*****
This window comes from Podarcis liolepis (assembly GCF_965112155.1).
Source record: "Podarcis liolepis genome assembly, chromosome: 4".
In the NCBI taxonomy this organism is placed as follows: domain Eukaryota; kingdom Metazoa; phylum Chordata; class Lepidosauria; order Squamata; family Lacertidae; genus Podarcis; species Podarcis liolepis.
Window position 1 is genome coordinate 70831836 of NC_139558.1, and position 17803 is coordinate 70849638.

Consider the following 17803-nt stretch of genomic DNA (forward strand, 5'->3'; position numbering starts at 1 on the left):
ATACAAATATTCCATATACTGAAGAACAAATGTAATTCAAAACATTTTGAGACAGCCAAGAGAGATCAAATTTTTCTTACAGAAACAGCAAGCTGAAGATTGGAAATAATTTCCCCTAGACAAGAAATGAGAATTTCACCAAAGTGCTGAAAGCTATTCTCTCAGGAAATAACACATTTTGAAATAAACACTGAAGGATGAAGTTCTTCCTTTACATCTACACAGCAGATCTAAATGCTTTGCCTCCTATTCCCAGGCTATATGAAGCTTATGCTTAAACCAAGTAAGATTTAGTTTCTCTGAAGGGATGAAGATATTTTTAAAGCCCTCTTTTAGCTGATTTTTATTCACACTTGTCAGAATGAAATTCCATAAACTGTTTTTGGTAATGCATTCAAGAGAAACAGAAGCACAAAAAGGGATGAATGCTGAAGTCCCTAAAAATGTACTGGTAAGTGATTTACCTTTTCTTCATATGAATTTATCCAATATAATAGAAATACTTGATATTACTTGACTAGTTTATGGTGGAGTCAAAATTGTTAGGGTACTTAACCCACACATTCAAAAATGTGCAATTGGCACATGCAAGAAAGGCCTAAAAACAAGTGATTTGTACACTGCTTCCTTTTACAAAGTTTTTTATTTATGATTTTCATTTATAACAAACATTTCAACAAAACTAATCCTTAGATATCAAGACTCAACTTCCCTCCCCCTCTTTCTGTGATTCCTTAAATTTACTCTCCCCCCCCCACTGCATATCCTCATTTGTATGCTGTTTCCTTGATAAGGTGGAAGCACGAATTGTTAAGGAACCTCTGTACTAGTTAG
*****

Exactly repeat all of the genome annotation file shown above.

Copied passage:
This window comes from Podarcis liolepis (assembly GCF_965112155.1).
Source record: "Podarcis liolepis genome assembly, chromosome: 4".
In the NCBI taxonomy this organism is placed as follows: domain Eukaryota; kingdom Metazoa; phylum Chordata; class Lepidosauria; order Squamata; family Lacertidae; genus Podarcis; species Podarcis liolepis.
Window position 1 is genome coordinate 70831836 of NC_139558.1, and position 17803 is coordinate 70849638.

Consider the following 17803-nt stretch of genomic DNA (forward strand, 5'->3'; position numbering starts at 1 on the left):
ATACAAATATTCCATATACTGAAGAACAAATGTAATTCAAAACATTTTGAGACAGCCAAGAGAGATCAAATTTTTCTTACAGAAACAGCAAGCTGAAGATTGGAAATAATTTCCCCTAGACAAGAAATGAGAATTTCACCAAAGTGCTGAAAGCTATTCTCTCAGGAAATAACACATTTTGAAATAAACACTGAAGGATGAAGTTCTTCCTTTACATCTACACAGCAGATCTAAATGCTTTGCCTCCTATTCCCAGGCTATATGAAGCTTATGCTTAAACCAAGTAAGATTTAGTTTCTCTGAAGGGATGAAGATATTTTTAAAGCCCTCTTTTAGCTGATTTTTATTCACACTTGTCAGAATGAAATTCCATAAACTGTTTTTGGTAATGCATTCAAGAGAAACAGAAGCACAAAAAGGGATGAATGCTGAAGTCCCTAAAAATGTACTGGTAAGTGATTTACCTTTTCTTCATATGAATTTATCCAATATAATAGAAATACTTGATATTACTTGACTAGTTTATGGTGGAGTCAAAATTGTTAGGGTACTTAACCCACACATTCAAAAATGTGCAATTGGCACATGCAAGAAAGGCCTAAAAACAAGTGATTTGTACACTGCTTCCTTTTACAAAGTTTTTTATTTATGATTTTCATTTATAACAAACATTTCAACAAAACTAATCCTTAGATATCAAGACTCAACTTCCCTCCCCCTCTTTCTGTGATTCCTTAAATTTACTCTCCCCCCCCCACTGCATATCCTCATTTGTATGCTGTTTCCTTGATAAGGTGGAAGCACGAATTGTTAAGGAACCTCTGTACTAGTTAG